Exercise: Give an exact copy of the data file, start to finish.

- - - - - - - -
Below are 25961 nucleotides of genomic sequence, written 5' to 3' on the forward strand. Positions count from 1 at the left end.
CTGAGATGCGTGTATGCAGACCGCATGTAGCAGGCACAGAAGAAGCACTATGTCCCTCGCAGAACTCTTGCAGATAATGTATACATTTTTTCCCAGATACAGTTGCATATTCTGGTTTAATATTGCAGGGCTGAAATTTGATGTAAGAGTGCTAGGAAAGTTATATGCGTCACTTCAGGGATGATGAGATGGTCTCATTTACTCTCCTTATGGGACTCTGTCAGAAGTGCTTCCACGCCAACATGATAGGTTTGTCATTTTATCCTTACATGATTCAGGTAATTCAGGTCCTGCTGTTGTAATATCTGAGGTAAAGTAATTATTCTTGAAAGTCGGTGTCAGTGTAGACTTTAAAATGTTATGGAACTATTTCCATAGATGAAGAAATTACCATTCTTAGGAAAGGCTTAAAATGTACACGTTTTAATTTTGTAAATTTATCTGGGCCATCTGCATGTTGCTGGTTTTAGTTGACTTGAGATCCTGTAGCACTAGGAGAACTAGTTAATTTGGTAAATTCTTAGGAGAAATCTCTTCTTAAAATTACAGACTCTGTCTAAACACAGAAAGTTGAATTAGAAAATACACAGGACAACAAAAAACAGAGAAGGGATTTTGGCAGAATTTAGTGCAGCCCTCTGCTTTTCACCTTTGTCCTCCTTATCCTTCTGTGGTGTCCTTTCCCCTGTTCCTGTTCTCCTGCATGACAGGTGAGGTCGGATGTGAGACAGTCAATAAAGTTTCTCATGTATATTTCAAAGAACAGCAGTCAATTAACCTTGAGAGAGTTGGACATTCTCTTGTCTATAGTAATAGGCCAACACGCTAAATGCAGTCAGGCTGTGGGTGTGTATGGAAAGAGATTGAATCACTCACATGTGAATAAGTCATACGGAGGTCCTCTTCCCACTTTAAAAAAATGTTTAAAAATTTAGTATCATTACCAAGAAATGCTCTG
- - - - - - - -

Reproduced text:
Below are 25961 nucleotides of genomic sequence, written 5' to 3' on the forward strand. Positions count from 1 at the left end.
CTGAGATGCGTGTATGCAGACCGCATGTAGCAGGCACAGAAGAAGCACTATGTCCCTCGCAGAACTCTTGCAGATAATGTATACATTTTTTCCCAGATACAGTTGCATATTCTGGTTTAATATTGCAGGGCTGAAATTTGATGTAAGAGTGCTAGGAAAGTTATATGCGTCACTTCAGGGATGATGAGATGGTCTCATTTACTCTCCTTATGGGACTCTGTCAGAAGTGCTTCCACGCCAACATGATAGGTTTGTCATTTTATCCTTACATGATTCAGGTAATTCAGGTCCTGCTGTTGTAATATCTGAGGTAAAGTAATTATTCTTGAAAGTCGGTGTCAGTGTAGACTTTAAAATGTTATGGAACTATTTCCATAGATGAAGAAATTACCATTCTTAGGAAAGGCTTAAAATGTACACGTTTTAATTTTGTAAATTTATCTGGGCCATCTGCATGTTGCTGGTTTTAGTTGACTTGAGATCCTGTAGCACTAGGAGAACTAGTTAATTTGGTAAATTCTTAGGAGAAATCTCTTCTTAAAATTACAGACTCTGTCTAAACACAGAAAGTTGAATTAGAAAATACACAGGACAACAAAAAACAGAGAAGGGATTTTGGCAGAATTTAGTGCAGCCCTCTGCTTTTCACCTTTGTCCTCCTTATCCTTCTGTGGTGTCCTTTCCCCTGTTCCTGTTCTCCTGCATGACAGGTGAGGTCGGATGTGAGACAGTCAATAAAGTTTCTCATGTATATTTCAAAGAACAGCAGTCAATTAACCTTGAGAGAGTTGGACATTCTCTTGTCTATAGTAATAGGCCAACACGCTAAATGCAGTCAGGCTGTGGGTGTGTATGGAAAGAGATTGAATCACTCACATGTGAATAAGTCATACGGAGGTCCTCTTCCCACTTTAAAAAAATGTTTAAAAATTTAGTATCATTACCAAGAAATGCTCTG